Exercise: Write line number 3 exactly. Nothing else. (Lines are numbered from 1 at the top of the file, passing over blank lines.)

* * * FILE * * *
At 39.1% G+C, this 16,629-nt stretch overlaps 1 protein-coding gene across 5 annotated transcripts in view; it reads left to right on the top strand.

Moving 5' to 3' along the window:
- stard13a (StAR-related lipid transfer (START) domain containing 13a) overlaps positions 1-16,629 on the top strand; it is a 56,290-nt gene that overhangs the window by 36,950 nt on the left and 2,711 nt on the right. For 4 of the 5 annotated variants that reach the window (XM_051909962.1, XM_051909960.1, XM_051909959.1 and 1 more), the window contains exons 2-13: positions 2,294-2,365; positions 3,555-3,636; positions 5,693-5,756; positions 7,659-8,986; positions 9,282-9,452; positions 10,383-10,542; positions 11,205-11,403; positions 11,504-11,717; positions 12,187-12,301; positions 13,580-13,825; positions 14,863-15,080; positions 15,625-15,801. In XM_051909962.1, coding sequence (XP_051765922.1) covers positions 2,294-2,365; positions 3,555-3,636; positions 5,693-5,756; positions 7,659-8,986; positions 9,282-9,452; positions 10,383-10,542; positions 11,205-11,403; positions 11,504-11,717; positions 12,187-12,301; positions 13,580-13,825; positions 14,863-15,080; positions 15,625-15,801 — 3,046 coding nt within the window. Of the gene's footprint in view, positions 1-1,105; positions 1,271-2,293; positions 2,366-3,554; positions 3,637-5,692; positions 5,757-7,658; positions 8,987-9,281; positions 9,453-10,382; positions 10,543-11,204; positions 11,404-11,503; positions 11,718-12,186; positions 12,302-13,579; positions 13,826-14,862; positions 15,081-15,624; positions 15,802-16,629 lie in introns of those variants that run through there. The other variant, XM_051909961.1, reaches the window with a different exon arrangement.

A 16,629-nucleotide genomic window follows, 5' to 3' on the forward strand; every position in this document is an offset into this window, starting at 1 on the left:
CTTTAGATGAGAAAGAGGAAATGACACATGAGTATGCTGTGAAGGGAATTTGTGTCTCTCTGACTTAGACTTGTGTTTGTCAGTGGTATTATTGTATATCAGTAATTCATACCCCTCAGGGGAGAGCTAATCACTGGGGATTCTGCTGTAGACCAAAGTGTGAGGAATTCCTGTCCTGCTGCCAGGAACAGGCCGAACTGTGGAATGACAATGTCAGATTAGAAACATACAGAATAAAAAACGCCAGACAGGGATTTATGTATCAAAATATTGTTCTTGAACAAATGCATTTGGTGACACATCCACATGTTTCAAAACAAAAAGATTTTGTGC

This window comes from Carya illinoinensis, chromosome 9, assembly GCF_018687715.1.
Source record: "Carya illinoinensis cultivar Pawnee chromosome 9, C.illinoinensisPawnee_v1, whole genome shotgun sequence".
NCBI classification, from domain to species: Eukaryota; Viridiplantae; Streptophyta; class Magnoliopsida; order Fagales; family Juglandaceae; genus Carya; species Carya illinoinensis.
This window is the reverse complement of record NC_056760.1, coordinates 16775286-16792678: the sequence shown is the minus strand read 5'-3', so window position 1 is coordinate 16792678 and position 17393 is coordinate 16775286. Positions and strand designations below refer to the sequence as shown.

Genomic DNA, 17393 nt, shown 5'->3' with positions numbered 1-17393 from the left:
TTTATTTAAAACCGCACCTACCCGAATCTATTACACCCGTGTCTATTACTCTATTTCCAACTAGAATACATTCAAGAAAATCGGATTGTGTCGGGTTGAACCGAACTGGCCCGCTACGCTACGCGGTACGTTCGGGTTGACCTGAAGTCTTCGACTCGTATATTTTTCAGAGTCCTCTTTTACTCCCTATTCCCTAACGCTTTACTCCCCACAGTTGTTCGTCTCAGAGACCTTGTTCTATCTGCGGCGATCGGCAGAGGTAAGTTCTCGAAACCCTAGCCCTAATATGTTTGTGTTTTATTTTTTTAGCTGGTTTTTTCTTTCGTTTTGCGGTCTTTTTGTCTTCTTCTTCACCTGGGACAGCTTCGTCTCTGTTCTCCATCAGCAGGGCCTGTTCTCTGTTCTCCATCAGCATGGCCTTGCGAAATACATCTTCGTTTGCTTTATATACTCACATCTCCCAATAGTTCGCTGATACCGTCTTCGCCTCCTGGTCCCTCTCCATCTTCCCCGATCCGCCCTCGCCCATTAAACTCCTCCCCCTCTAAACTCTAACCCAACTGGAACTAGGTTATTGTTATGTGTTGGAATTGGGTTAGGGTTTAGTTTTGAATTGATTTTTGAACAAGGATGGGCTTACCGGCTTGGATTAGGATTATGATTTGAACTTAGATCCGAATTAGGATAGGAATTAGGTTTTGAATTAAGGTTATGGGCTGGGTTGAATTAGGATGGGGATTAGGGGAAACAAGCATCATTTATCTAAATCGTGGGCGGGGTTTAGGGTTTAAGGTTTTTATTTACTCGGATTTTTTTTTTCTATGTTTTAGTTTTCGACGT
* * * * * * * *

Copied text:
- stard13a (StAR-related lipid transfer (START) domain containing 13a) overlaps positions 1-16,629 on the top strand; it is a 56,290-nt gene that overhangs the window by 36,950 nt on the left and 2,711 nt on the right. For 4 of the 5 annotated variants that reach the window (XM_051909962.1, XM_051909960.1, XM_051909959.1 and 1 more), the window contains exons 2-13: positions 2,294-2,365; positions 3,555-3,636; positions 5,693-5,756; positions 7,659-8,986; positions 9,282-9,452; positions 10,383-10,542; positions 11,205-11,403; positions 11,504-11,717; positions 12,187-12,301; positions 13,580-13,825; positions 14,863-15,080; positions 15,625-15,801. In XM_051909962.1, coding sequence (XP_051765922.1) covers positions 2,294-2,365; positions 3,555-3,636; positions 5,693-5,756; positions 7,659-8,986; positions 9,282-9,452; positions 10,383-10,542; positions 11,205-11,403; positions 11,504-11,717; positions 12,187-12,301; positions 13,580-13,825; positions 14,863-15,080; positions 15,625-15,801 — 3,046 coding nt within the window. Of the gene's footprint in view, positions 1-1,105; positions 1,271-2,293; positions 2,366-3,554; positions 3,637-5,692; positions 5,757-7,658; positions 8,987-9,281; positions 9,453-10,382; positions 10,543-11,204; positions 11,404-11,503; positions 11,718-12,186; positions 12,302-13,579; positions 13,826-14,862; positions 15,081-15,624; positions 15,802-16,629 lie in introns of those variants that run through there. The other variant, XM_051909961.1, reaches the window with a different exon arrangement.